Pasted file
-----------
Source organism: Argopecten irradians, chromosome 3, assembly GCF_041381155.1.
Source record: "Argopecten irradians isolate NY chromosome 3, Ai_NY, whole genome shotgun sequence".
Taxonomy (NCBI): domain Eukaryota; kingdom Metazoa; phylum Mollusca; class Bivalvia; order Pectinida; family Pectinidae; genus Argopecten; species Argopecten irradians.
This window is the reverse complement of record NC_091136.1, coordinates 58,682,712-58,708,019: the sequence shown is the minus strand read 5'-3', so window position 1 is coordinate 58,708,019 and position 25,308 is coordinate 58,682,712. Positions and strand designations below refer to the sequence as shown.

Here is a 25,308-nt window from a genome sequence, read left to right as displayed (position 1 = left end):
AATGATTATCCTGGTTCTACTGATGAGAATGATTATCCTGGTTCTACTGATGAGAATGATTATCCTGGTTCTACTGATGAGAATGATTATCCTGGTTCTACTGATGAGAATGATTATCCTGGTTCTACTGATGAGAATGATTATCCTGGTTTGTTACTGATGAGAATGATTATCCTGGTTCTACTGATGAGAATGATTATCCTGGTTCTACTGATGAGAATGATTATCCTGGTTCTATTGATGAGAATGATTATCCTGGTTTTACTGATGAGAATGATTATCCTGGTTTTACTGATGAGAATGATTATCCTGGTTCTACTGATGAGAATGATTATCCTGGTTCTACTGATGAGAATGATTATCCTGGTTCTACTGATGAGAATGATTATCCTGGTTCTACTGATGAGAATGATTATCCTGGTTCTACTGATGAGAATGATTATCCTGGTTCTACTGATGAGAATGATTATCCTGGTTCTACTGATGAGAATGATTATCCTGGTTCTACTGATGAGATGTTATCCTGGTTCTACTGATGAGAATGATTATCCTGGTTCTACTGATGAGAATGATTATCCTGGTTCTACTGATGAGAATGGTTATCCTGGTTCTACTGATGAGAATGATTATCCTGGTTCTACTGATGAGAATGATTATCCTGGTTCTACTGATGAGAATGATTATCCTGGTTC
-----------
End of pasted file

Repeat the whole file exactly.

Source organism: Argopecten irradians, chromosome 3, assembly GCF_041381155.1.
Source record: "Argopecten irradians isolate NY chromosome 3, Ai_NY, whole genome shotgun sequence".
Taxonomy (NCBI): domain Eukaryota; kingdom Metazoa; phylum Mollusca; class Bivalvia; order Pectinida; family Pectinidae; genus Argopecten; species Argopecten irradians.
This window is the reverse complement of record NC_091136.1, coordinates 58,682,712-58,708,019: the sequence shown is the minus strand read 5'-3', so window position 1 is coordinate 58,708,019 and position 25,308 is coordinate 58,682,712. Positions and strand designations below refer to the sequence as shown.

Here is a 25,308-nt window from a genome sequence, read left to right as displayed (position 1 = left end):
AATGATTATCCTGGTTCTACTGATGAGAATGATTATCCTGGTTCTACTGATGAGAATGATTATCCTGGTTCTACTGATGAGAATGATTATCCTGGTTCTACTGATGAGAATGATTATCCTGGTTCTACTGATGAGAATGATTATCCTGGTTTGTTACTGATGAGAATGATTATCCTGGTTCTACTGATGAGAATGATTATCCTGGTTCTACTGATGAGAATGATTATCCTGGTTCTATTGATGAGAATGATTATCCTGGTTTTACTGATGAGAATGATTATCCTGGTTTTACTGATGAGAATGATTATCCTGGTTCTACTGATGAGAATGATTATCCTGGTTCTACTGATGAGAATGATTATCCTGGTTCTACTGATGAGAATGATTATCCTGGTTCTACTGATGAGAATGATTATCCTGGTTCTACTGATGAGAATGATTATCCTGGTTCTACTGATGAGAATGATTATCCTGGTTCTACTGATGAGAATGATTATCCTGGTTCTACTGATGAGATGTTATCCTGGTTCTACTGATGAGAATGATTATCCTGGTTCTACTGATGAGAATGATTATCCTGGTTCTACTGATGAGAATGGTTATCCTGGTTCTACTGATGAGAATGATTATCCTGGTTCTACTGATGAGAATGATTATCCTGGTTCTACTGATGAGAATGATTATCCTGGTTC